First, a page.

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Open access peer-reviewed chapter
By Takahiro Takekiyo and Yukihiro Yoshimura
Submitted: April 4th 2016Reviewed: September 20th 2016Published: February 22nd 2017
The structural transitions of proteins in aqueous solutions of various ionic liquids (ILs) over a wide concentration range (x (mol% IL) = 0–30) were investigated using Fourier-transform infrared and near-UV circular dichroism spectroscopy combined with small-angle X-ray scattering. The proteins in the aqueous IL solutions showed two structural transition patterns: (i) the folded state → unfolded state → partial globular state (α-helical formation disrupted tertiary structure) and (ii) the folded state → unfolded state → aggregation (amyloid-like aggregation or disordered aggregation). We found that the helical formation of proteins in the condensed IL solutions was strongly related to the competition between the low polarity and denaturation effect of ions. Moreover, the amyloid-like aggregate formation correlated with the competition between the size of the confined water assemblies in the IL layer and the IL-amino acid residue interactions. On the basis of these results, we discussed the future applications of ILs, including their use as cryoprotectants for proteins and as agents for the suppression of amyloid formation.
Aqueous mixtures of proteins and ionic liquids (ILs), which comprise organic cations and anions and remain in the liquid state below 373 K, are employed in protein engineering applications, such as protein storage media, biocatalysts, and buffers [1–3]. Although these applications are based on the unique solvent properties of these mixtures, such as their solubility in water and solution structure [2, 4], the detailed relationship between the proteins and aqueous IL solutions at the molecular level is unclear. Thus, to realize the protein engineering applications of ILs, numerous studies have been conducted on the structural stability and activity of proteins in aqueous IL solutions [2–8].
For instance, Lange et al.  demonstrated that the addition of imidazolium-based ILs (up to 4 M) to renaturation buffers caused high protein renaturation without protein aggregation, whereas addition to the folded protein induced a decrease in the structural stability. Many aqueous IL solutions are found to degrade the structural stability and activity of proteins at x (mol% IL) < 6 [2, 3, 7, 8]. This decrease in protein stability in dilute aqueous IL solutions can be explained by the Hofmeister series [7, 8]. This series ranks the relative influence of ions on the physical behavior of a wide variety of aqueous processes ranging from colloidal assembly to protein folding. Originally, it was assumed that the influence of ions on protein folding was caused at least in part by “making” and “breaking” bulk water structures . However, these investigations of protein stability in dilute aqueous IL solutions have not sufficiently considered essential properties of ILs. Thus, it is necessary to obtain basic information on protein stability over a wide IL concentration range to realize protein engineering using ILs.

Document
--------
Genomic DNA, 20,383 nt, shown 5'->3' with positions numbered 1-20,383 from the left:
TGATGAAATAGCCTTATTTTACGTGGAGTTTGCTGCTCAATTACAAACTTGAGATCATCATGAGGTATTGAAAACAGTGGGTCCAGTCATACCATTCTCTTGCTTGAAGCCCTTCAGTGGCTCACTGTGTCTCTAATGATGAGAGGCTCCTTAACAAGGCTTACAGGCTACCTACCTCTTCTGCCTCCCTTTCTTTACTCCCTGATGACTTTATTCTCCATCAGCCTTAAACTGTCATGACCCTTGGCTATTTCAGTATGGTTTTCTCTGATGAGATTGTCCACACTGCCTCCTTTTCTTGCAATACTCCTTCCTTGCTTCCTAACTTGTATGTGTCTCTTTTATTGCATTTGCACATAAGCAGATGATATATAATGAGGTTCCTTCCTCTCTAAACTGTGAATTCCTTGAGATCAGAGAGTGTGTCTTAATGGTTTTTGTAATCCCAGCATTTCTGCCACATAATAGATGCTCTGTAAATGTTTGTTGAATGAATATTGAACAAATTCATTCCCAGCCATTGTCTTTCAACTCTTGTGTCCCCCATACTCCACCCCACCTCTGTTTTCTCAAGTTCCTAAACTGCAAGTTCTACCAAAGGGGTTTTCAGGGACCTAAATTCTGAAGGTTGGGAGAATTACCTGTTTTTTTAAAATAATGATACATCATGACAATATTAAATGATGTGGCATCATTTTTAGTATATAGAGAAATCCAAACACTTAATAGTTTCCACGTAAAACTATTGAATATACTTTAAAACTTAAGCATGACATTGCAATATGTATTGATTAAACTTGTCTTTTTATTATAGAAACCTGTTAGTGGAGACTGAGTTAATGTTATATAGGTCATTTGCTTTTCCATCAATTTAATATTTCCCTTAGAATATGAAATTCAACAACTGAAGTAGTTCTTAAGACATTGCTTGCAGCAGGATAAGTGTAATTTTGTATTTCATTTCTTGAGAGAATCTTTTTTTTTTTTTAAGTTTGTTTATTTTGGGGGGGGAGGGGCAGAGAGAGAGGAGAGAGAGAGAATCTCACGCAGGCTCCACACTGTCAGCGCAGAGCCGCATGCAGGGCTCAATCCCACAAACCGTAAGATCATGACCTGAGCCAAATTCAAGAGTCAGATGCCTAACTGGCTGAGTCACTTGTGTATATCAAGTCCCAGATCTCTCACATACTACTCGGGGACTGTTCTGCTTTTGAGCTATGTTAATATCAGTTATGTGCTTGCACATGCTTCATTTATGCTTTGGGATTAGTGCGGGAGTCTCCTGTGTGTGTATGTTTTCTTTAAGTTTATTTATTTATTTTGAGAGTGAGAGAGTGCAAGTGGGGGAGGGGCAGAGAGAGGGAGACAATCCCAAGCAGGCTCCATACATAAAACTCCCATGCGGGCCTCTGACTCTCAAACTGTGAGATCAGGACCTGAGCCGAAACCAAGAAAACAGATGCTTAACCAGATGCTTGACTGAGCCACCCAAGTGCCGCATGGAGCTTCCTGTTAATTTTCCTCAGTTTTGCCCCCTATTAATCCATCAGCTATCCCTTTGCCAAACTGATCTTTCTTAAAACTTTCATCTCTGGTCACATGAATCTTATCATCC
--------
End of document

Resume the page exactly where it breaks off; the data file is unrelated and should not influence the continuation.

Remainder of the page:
Recently, intriguing phenomena such as protein refolding and aggregate formation have been observed in condensed IL solutions (x > 10) or pure IL. Imidazolium-based or alkylammonium-based ILs at a concentration of x > 10 induce the formation of α-helical structures of protein, such as human interleukin-2  and succinylated concanavalin A . Moreover, Hwang et al.  showed that imidazolium- and pyridinium-based ILs promoted amyloid formation in α-synuclein and α-lactalbumin. Similarly, Debeljuh et al.  demonstrated that addition of protic ILs, such as triethylammonium-based ILs, to Aβ1–40 peptide promotes amyloid aggregation. These intriguing protein-refolding/amyloid-formation phenomena in condensed ILs or pure ILs may be related to the essential properties of ILs and cannot be explained by Hofmeiester series, as in the case of protein unfolding in dilute aqueous IL solutions.